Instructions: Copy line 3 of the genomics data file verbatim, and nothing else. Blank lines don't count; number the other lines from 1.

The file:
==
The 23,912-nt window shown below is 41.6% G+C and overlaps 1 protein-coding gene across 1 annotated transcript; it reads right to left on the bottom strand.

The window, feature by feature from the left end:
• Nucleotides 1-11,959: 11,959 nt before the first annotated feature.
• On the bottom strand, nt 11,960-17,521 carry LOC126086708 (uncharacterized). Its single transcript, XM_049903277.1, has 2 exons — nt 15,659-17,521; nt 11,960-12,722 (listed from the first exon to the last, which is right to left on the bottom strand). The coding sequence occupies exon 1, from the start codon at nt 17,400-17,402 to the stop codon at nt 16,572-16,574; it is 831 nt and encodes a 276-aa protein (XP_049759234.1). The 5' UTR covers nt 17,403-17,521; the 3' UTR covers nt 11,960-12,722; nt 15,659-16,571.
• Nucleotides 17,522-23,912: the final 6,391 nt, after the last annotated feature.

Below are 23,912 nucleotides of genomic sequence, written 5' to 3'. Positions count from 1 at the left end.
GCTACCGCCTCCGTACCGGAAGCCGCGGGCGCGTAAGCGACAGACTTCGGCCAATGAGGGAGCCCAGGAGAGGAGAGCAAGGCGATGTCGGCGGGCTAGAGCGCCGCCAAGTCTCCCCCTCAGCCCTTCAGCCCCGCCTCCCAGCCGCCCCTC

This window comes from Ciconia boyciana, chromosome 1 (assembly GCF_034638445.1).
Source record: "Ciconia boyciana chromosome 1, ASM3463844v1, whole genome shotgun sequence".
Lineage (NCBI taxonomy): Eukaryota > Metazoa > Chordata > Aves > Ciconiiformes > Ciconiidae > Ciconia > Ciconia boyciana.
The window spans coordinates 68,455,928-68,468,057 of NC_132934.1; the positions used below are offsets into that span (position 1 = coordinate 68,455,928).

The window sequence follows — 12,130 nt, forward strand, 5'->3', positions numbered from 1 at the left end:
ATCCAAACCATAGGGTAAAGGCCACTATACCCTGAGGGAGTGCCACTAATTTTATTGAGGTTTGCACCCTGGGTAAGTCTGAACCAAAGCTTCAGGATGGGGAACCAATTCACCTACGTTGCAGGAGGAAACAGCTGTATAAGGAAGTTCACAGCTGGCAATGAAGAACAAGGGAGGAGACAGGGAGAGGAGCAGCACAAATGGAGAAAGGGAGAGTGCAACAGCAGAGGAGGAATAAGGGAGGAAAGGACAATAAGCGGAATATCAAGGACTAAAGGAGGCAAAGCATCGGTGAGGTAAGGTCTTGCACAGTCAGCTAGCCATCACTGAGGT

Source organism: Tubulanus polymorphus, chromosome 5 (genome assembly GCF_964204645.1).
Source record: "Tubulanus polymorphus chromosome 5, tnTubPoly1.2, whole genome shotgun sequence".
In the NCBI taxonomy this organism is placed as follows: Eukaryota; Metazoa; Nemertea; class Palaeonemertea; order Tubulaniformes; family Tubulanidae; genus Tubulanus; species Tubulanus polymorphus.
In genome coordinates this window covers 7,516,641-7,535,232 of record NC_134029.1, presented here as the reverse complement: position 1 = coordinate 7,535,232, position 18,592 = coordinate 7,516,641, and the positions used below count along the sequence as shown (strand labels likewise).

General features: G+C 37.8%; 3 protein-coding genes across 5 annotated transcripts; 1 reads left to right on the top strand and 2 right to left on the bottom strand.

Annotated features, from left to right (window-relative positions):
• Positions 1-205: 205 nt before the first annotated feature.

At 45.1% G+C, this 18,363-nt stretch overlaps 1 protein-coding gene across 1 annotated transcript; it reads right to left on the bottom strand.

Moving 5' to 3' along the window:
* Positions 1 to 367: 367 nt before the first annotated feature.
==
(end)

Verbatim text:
• Nucleotides 1-11,959: 11,959 nt before the first annotated feature.